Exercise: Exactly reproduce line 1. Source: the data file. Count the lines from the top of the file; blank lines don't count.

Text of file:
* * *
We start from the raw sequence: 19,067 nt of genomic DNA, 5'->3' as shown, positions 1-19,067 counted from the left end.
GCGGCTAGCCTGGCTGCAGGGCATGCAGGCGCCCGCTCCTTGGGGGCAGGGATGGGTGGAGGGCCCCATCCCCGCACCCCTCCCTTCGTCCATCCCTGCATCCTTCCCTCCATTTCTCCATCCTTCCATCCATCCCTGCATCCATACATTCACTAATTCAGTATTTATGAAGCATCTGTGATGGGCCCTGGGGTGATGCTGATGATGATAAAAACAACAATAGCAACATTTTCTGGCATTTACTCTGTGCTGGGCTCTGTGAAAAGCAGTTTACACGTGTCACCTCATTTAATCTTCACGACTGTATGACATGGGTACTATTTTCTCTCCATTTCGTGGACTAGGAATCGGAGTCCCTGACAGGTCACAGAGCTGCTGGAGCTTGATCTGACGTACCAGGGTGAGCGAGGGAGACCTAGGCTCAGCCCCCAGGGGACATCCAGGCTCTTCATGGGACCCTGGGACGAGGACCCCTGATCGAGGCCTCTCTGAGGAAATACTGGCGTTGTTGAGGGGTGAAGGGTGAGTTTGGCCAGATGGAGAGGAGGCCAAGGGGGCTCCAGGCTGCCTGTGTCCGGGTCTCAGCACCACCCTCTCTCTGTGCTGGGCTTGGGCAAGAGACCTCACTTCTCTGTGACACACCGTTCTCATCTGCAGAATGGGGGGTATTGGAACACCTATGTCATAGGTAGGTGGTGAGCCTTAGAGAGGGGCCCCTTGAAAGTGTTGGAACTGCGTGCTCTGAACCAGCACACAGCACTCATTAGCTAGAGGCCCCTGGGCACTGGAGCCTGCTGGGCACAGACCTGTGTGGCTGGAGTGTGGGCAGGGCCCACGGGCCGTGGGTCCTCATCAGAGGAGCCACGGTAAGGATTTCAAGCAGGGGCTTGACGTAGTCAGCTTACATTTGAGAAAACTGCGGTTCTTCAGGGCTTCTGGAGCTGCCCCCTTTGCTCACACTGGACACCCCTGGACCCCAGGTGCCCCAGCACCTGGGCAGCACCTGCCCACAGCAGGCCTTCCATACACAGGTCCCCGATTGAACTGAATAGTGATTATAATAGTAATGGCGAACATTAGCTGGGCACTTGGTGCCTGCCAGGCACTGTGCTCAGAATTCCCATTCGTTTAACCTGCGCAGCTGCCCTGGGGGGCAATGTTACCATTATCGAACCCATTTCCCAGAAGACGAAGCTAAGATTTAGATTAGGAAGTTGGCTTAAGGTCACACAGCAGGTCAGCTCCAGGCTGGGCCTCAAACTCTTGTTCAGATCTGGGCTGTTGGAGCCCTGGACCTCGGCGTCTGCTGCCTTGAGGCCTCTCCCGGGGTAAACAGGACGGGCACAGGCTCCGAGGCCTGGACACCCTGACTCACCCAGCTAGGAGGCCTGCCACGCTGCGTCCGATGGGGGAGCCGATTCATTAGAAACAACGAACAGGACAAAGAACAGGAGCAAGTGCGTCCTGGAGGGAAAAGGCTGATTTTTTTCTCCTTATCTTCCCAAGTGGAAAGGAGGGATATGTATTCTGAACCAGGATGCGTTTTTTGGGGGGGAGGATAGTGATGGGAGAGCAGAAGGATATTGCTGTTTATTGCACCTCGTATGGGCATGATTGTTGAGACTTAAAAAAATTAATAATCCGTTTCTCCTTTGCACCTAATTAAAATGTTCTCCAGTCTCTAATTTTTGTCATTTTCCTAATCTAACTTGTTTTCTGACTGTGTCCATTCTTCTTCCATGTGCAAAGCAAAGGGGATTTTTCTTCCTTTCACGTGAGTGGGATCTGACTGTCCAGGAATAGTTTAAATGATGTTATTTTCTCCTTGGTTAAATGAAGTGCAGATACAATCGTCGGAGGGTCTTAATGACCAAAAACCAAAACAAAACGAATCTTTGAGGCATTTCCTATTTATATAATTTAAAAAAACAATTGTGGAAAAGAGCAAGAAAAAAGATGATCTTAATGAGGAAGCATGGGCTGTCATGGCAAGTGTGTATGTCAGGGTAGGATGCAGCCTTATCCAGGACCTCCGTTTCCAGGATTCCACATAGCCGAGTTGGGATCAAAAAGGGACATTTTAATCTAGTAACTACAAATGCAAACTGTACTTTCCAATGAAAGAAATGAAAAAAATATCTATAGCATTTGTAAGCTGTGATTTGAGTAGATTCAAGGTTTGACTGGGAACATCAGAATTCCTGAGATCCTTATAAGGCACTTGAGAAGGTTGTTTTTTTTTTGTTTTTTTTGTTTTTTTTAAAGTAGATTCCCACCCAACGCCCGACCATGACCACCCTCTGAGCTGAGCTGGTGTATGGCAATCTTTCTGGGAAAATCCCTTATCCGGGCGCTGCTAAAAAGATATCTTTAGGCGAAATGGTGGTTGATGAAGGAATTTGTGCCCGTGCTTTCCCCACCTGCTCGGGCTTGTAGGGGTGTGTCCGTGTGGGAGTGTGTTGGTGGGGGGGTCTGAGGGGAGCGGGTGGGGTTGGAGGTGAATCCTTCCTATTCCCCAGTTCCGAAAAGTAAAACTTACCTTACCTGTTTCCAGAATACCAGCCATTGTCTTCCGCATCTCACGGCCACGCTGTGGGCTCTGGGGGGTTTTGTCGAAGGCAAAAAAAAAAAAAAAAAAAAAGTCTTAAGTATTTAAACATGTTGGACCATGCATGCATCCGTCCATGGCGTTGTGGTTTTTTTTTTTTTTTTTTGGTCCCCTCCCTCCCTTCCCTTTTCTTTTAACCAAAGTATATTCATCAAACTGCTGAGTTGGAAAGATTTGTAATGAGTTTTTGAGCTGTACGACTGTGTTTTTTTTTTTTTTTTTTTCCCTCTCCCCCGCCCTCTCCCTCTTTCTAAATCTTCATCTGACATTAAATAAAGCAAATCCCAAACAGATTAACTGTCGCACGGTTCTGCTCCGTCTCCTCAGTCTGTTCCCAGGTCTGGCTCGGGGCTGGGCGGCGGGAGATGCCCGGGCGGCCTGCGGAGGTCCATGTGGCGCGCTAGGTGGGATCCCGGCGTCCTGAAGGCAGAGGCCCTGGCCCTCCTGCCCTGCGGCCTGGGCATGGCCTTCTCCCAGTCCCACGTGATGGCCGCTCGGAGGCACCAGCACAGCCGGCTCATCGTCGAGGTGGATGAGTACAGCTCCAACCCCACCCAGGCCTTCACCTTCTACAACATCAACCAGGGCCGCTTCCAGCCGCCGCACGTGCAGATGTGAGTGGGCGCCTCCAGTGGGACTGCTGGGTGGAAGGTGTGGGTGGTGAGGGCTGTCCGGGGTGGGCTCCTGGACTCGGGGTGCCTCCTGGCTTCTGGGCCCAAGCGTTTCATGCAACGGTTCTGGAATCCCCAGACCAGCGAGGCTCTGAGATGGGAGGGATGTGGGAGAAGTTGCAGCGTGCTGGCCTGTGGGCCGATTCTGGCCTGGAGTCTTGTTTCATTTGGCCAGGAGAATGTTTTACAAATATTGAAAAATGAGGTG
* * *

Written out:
We start from the raw sequence: 19,067 nt of genomic DNA, 5'->3' as shown, positions 1-19,067 counted from the left end.